At the conclusion of the Mass, we always ask one of the jubilarians to give a witness talk. This year, we heard from Franciscan Missionary Sister Jeanette Gaudet, who was celebrating her 60th jubilee.
She gave a very moving talk. She had worked in Papua New Guinea with our Capuchin friars there.
It was a beautiful celebration, and we are very grateful to Sister Germana for bringing this all together.
As the Grand Prior of the Order of the Holy Sepulchre Northeastern Lieutenancy, I was happy to celebrate the investiture ceremony for new members of the order on Saturday evening. The order is growing. This year, there was a very large group of new members, and the bishops of the region joined us for the ceremony.
Afterwards, there was a dinner in Braintree, where the seminarians from the Redemptoris Mater Seminary provided the entertainment.
On Sunday, I went to St. Thomas Aquinas parish in Bridgewater for a Mass to celebrate their 175th anniversary.
I was very surprised to meet St. Thomas Aquinas in the flesh!
It was a lovely celebration and the church was packed. There were a lot of young people there from Bridgewater State University who came with the FOCUS missionaries.
We were also very happy to see a number of the priests who had been stationed at the parish come back to concelebrate with us and be present for the celebration.
It was very interesting to hear the history of the church. It’s still the original church building, which was built by the parishioners themselves right around the time of the Civil War and the famine in Ireland. Despite the fact that the Know-Nothings kept trying to burn the place down, the parishioners would come after work each day and help build the church. It really is a beautiful story of faith, and, of course, it’s still a very vibrant parish today. Father Bill Devine and Father Rodrigo Martinez are doing a great job pastoring the parish, and they are getting about a thousand people at Mass on the weekends.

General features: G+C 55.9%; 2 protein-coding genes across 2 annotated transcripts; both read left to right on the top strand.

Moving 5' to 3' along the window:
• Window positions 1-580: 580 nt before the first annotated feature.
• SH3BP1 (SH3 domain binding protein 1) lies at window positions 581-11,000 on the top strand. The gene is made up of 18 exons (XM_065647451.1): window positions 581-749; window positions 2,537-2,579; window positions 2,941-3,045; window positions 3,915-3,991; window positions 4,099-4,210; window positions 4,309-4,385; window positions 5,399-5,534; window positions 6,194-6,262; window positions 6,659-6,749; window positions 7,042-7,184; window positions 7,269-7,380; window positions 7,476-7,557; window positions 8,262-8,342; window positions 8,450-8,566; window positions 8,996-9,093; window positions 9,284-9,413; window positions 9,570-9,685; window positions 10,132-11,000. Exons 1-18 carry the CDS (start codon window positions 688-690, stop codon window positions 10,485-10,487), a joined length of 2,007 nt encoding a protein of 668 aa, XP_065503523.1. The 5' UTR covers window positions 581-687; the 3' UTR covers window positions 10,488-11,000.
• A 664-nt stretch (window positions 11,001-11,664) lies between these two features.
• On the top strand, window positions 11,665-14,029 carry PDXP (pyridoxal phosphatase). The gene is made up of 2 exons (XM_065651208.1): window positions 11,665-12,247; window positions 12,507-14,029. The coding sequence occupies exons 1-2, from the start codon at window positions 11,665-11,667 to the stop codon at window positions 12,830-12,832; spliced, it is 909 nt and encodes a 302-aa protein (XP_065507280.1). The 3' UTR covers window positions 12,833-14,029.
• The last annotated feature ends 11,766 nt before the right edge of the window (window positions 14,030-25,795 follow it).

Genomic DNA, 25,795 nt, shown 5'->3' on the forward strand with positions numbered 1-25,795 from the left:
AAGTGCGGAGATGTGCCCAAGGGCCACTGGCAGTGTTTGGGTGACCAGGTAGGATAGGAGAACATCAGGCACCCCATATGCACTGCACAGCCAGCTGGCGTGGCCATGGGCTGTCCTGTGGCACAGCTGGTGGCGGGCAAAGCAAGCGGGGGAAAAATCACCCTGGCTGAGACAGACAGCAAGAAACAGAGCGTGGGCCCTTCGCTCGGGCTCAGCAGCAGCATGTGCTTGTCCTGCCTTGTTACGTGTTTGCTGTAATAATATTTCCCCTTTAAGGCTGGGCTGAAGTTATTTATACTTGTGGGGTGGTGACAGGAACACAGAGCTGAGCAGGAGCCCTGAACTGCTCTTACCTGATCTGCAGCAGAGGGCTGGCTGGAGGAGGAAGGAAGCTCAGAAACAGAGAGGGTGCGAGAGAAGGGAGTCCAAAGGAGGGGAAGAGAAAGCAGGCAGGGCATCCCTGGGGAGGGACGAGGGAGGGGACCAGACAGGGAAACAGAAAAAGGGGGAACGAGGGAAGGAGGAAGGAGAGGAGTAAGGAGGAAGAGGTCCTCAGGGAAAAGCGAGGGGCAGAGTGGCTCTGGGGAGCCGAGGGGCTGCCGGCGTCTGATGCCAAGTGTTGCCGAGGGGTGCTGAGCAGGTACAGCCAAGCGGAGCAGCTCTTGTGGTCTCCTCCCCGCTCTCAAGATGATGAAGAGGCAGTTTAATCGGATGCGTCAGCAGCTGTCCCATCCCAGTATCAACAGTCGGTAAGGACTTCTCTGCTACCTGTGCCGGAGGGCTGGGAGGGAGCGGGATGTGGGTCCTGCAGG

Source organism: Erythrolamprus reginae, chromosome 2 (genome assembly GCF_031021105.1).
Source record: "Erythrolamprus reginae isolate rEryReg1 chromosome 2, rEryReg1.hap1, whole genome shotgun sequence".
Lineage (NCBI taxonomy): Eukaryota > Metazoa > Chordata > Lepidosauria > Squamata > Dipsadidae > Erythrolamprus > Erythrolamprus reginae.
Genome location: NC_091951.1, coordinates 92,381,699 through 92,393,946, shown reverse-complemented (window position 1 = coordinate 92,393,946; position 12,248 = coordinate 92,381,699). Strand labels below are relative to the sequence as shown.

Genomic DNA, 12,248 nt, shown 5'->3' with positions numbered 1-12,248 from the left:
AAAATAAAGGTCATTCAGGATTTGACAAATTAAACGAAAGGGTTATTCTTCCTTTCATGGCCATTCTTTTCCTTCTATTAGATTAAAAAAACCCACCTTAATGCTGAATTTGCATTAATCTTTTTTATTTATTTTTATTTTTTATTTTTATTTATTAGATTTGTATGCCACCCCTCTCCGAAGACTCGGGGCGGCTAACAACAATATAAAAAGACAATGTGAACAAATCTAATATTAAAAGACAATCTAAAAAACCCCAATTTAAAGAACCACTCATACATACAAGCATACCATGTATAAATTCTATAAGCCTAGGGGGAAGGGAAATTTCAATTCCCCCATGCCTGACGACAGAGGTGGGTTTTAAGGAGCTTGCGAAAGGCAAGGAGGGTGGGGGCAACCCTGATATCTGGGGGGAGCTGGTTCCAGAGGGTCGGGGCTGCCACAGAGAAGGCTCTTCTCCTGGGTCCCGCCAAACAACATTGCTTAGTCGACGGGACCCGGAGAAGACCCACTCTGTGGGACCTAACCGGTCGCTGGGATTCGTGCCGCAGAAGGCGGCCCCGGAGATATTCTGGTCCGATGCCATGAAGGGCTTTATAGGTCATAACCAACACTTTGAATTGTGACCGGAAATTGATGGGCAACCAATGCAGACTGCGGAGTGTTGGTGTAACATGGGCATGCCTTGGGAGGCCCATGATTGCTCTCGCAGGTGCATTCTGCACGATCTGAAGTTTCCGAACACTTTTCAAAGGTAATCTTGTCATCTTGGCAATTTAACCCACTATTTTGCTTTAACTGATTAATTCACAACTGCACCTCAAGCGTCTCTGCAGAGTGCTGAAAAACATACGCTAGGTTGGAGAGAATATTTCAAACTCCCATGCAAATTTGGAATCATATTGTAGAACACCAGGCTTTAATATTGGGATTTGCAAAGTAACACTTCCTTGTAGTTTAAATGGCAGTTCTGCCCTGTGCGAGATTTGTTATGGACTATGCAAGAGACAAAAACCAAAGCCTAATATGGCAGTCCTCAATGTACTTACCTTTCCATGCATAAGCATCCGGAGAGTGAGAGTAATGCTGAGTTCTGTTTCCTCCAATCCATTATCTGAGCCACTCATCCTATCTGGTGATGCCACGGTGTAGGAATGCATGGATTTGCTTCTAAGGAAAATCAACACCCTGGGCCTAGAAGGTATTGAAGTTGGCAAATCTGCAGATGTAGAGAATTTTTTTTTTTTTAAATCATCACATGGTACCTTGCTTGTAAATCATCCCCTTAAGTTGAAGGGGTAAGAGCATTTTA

On Monday, I met with Marilyn Blanchette from the national office of the Pontifical Mission Societies in New York. Boston has always been one of the principal dioceses supporting the Pontifical Mission Societies in the United States.
The national director, Msgr. Kieran Harrington, is working very aggressively to promote the mission animation aspect of the societies, so Marilyn was here to share some of their plans with me.
Tuesday, I attended the board meeting of Pope St. John XXIII National Seminary.
As is often the case these days, we had some board members join us in person, and others by Zoom. They have a very nice room for these meetings in their new library wing.
The seminary is doing very well in the new year, and we heard very positive reports. They had one of the most successful fundraisers in their history with the Lawn Party this year. I’m sorry to have missed it because I was at the synod, but everyone spoke glowingly of it, and it was certainly a financial success for the seminary.
That day, I also met with Lt. General Scott Rice, Governor Maura Healey’s point person for addressing the migrant crisis in Massachusetts. We had a very good meeting with him. He is very committed to finding a safe place for these refugees to stay and brings a lot of expertise and commitment to this new task that the governor has assigned to him.
He asked us to help us identify volunteers and we’re very happy to help. We also spoke to him about our efforts to collect clothing and other essential items with the help of the Society of Saint Vincent de Paul, and we asked for their help to distribute it to families in need.
That evening, I went back to St. John’s Seminary to participate in one of our regular St. Andrew Dinners. Whereas the weekend retreat was for men who are college-age or older, the St. Andrew Dinner is geared towards young men in high school.
The dinner takes its name, of course, from the story of St. Andrew bringing St. Peter to Christ and helping him discover his vocation. So, we invite these young men from Catholic high schools and the parishes to the seminary to pray and share a meal with the seminarians, hear witness talks, and get a tour of the seminary. I also give them a talk on vocations and answer their questions.
Wednesday, we had one of our semi-annual meetings of the bishops of the Boston Province at Pope St. John XXIII Seminary.
This is an opportunity for the bishops to share what is happening in their dioceses. Bishop Deeley gave us a very moving report about the aftermath of the shootings in Lewiston, Maine and the pastoral response of the diocese and parishes to the people there. We also talked about the challenges of immigration, the seminaries and, of course, the recent synod.
Until next week,